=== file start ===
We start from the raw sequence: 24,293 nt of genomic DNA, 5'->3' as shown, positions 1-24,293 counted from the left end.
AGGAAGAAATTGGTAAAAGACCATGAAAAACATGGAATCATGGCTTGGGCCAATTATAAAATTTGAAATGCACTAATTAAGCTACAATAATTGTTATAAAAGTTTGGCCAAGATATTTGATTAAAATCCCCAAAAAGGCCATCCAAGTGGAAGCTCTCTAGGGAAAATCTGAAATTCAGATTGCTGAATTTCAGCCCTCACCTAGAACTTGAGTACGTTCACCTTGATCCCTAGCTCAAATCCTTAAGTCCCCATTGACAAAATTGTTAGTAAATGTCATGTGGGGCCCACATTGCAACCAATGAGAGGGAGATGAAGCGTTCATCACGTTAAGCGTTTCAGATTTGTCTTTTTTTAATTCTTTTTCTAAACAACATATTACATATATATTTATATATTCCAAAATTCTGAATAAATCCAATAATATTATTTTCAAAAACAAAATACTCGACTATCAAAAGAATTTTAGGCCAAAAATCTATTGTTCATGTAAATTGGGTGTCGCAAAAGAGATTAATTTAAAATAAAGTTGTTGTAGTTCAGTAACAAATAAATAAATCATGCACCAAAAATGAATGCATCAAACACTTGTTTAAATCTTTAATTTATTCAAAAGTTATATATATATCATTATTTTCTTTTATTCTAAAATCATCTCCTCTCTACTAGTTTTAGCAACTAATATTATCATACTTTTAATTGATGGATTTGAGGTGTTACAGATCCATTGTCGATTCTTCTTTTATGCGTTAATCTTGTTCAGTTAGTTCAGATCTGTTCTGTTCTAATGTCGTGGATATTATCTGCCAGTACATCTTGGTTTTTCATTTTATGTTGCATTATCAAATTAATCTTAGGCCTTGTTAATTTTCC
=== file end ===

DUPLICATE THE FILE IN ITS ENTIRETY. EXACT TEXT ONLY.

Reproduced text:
We start from the raw sequence: 24,293 nt of genomic DNA, 5'->3' as shown, positions 1-24,293 counted from the left end.
AGGAAGAAATTGGTAAAAGACCATGAAAAACATGGAATCATGGCTTGGGCCAATTATAAAATTTGAAATGCACTAATTAAGCTACAATAATTGTTATAAAAGTTTGGCCAAGATATTTGATTAAAATCCCCAAAAAGGCCATCCAAGTGGAAGCTCTCTAGGGAAAATCTGAAATTCAGATTGCTGAATTTCAGCCCTCACCTAGAACTTGAGTACGTTCACCTTGATCCCTAGCTCAAATCCTTAAGTCCCCATTGACAAAATTGTTAGTAAATGTCATGTGGGGCCCACATTGCAACCAATGAGAGGGAGATGAAGCGTTCATCACGTTAAGCGTTTCAGATTTGTCTTTTTTTAATTCTTTTTCTAAACAACATATTACATATATATTTATATATTCCAAAATTCTGAATAAATCCAATAATATTATTTTCAAAAACAAAATACTCGACTATCAAAAGAATTTTAGGCCAAAAATCTATTGTTCATGTAAATTGGGTGTCGCAAAAGAGATTAATTTAAAATAAAGTTGTTGTAGTTCAGTAACAAATAAATAAATCATGCACCAAAAATGAATGCATCAAACACTTGTTTAAATCTTTAATTTATTCAAAAGTTATATATATATCATTATTTTCTTTTATTCTAAAATCATCTCCTCTCTACTAGTTTTAGCAACTAATATTATCATACTTTTAATTGATGGATTTGAGGTGTTACAGATCCATTGTCGATTCTTCTTTTATGCGTTAATCTTGTTCAGTTAGTTCAGATCTGTTCTGTTCTAATGTCGTGGATATTATCTGCCAGTACATCTTGGTTTTTCATTTTATGTTGCATTATCAAATTAATCTTAGGCCTTGTTAATTTTCC